The Self-Employed Income Support Scheme

If you work for yourself and are affected by coronavirus, you can apply to the Self-Employed Income Support Scheme. Like PAYE workers, it pays 80% of your salary up to £2,500 a month (gross) – OR an average of your profits taken over the last three years.

To qualify, you’ll need to earn less than £50,000 (profit), with the majority of your income coming from self-employment. You’ll also need to have a tax return for 2018/2019.

HMRC will contact you directly if you’re eligible. You’ll then need to fill in a simple online form and the money will be paid directly into your bank account.  The first payments are due at the start of June.

What if I’m self-employed and need cash now?

If you can’t wait until June, the government has introduced other flexibility to ease cash flow for the self-employed:

  • If you are due to make a ‘payment on account’ to HMRC in July 2020, you can defer payment until January 2021. This deferral will be automatically applied but, of course, you don’t have to take it

  • If you’re VAT-registered, you can opt to defer VAT payments that are due between 20 March and 30 June 2020 until 31 March 2021. However, you’ll need to make payments due after 30 June as normal. The deferred VAT payment deadline will be applied automatically – but again, you don’t have to take it

  • If your business is registered with Companies House, you can apply for a three-month extension to the deadline for filing your accounts. If you are granted the extension, you won’t be charged the usual late payment penalty

  • If you are sick or self-isolating in line with government advice and do not qualify for Statutory Sick Pay because you are self-employed, you may be eligible for Universal Credit as the government has relaxed the minimum income floor. Find out more about claiming

  • Local authorities will also have access to a new £500 million Hardship Fund which they can allocate at their discretion.

  • The government is also implementing three-month payment freezes on mortgages, credit cards and loans, which you can find out more about at our guide.

Help for landlords – and their tenants

The government has put in place to a further package of support to help tenants affected by coronavirus – and their landlords:

  • If your tenant is unable to pay their rent due to coronavirus, landlords will be eligible to apply for the same three-month payment freeze on buy-to-let mortgages as is available on residential mortgages – contact your lender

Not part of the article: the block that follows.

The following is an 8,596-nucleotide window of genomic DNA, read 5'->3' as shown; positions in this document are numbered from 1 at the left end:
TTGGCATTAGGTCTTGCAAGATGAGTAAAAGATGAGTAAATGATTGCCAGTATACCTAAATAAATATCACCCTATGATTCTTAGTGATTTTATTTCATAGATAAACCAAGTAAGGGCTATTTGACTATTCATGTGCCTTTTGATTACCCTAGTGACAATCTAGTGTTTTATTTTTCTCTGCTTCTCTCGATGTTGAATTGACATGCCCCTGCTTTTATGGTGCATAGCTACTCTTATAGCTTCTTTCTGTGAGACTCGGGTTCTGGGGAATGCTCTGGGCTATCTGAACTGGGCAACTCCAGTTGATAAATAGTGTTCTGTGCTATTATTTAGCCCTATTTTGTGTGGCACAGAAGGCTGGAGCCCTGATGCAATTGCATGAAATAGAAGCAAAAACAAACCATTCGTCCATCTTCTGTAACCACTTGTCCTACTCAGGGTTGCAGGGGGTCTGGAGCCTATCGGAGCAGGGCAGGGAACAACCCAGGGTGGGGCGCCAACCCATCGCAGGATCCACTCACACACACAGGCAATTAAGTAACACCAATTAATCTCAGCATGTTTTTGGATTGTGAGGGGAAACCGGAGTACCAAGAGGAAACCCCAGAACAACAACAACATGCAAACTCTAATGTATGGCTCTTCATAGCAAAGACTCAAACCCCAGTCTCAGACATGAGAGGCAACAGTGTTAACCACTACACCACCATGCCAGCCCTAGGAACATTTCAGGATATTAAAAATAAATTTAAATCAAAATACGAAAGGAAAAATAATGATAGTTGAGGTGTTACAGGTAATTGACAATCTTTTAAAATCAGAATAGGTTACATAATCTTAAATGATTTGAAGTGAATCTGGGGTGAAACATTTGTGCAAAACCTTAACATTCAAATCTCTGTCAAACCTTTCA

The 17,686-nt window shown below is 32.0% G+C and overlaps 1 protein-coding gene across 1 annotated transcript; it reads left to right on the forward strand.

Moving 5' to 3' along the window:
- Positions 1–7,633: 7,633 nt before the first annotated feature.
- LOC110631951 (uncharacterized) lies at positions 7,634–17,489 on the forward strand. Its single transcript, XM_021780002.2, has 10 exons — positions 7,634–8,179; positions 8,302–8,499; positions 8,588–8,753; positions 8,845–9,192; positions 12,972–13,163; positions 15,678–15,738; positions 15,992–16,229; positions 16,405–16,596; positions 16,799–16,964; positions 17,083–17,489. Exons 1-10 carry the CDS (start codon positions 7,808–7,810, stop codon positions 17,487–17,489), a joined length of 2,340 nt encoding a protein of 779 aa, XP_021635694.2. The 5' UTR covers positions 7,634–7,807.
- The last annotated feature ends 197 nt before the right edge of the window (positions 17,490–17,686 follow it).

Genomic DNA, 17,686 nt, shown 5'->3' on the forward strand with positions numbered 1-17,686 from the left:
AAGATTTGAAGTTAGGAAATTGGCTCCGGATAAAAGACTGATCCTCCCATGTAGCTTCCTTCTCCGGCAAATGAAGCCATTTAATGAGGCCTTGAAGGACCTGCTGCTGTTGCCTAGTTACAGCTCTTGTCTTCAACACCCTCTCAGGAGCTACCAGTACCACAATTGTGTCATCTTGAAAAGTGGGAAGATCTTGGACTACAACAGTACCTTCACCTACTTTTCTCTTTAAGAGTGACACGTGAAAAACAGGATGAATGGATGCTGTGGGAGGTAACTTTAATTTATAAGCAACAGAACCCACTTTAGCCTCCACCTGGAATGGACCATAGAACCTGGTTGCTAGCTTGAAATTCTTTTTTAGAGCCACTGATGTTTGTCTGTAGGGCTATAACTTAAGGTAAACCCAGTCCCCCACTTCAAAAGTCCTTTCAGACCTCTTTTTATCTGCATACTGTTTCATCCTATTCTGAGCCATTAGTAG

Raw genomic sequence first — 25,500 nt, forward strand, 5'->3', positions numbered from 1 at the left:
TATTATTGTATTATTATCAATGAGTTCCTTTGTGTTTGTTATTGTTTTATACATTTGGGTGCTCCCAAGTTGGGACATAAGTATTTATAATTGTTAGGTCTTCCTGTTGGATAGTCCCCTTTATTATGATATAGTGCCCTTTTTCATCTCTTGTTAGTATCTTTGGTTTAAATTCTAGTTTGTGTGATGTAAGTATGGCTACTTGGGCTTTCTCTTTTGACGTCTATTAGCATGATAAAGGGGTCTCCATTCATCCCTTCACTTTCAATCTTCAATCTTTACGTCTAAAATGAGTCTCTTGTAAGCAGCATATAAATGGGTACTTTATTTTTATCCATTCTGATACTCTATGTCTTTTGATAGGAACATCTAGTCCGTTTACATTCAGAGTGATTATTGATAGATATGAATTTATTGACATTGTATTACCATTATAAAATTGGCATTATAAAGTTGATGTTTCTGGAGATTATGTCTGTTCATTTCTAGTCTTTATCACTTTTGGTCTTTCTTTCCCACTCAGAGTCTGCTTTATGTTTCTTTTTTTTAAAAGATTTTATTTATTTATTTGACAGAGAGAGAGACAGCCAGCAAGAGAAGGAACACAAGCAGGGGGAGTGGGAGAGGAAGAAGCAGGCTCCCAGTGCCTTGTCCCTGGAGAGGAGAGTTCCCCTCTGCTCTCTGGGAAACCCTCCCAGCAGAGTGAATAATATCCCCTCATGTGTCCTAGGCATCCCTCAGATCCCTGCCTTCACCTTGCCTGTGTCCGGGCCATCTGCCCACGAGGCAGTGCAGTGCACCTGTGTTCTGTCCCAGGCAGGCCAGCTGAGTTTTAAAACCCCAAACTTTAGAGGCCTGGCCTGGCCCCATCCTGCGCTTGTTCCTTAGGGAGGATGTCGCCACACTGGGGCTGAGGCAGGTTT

• At the end of this period, landlords and tenants will be expected to work together to establish an affordable repayment plan which accounts for tenants’ individual circumstances

  • From 26 March, landlords must give tenants at least three months’ notice if they want possession of the property (ie, to serve the end of the tenancy) – even if the tenant has not paid the rent

  • Landlords cannot apply to start eviction proceedings until after three months has passed. Currently this means until the end of September although the ‘buffer’ could be extended

  • All ongoing possession action has also been suspended initially for three months (from 27 March). This means that eviction cases in progress or about to start cannot reach a point where a tenant can be evicted
  • The government has relaxed access to Universal Credit and Housing benefit and said that Local Housing Allowance would cover at least 30% of market-area rents

If you’re self-employed in Scotland, Wales and Northern Ireland

Some of the support measures available to help small businesses through the pandemic are administered by the devolved governments. You can find out more about at the respective .Gov websites for Scotland, Wales and Northern Ireland.

What impact will coronavirus have on business insurance?

Existing policies: If you already have business insurance in place with our partner Simply Business, which includes cover for business interruption, whether you are covered for coronavirus claims will depend on your insurer and the claim itself.

If you have further questions, give Simply Business a call on 0333 0164 504.

New policies: If you are looking to take out a new business insurance policy that includes business interruption, note that it will not cover claims relating to coronavirus.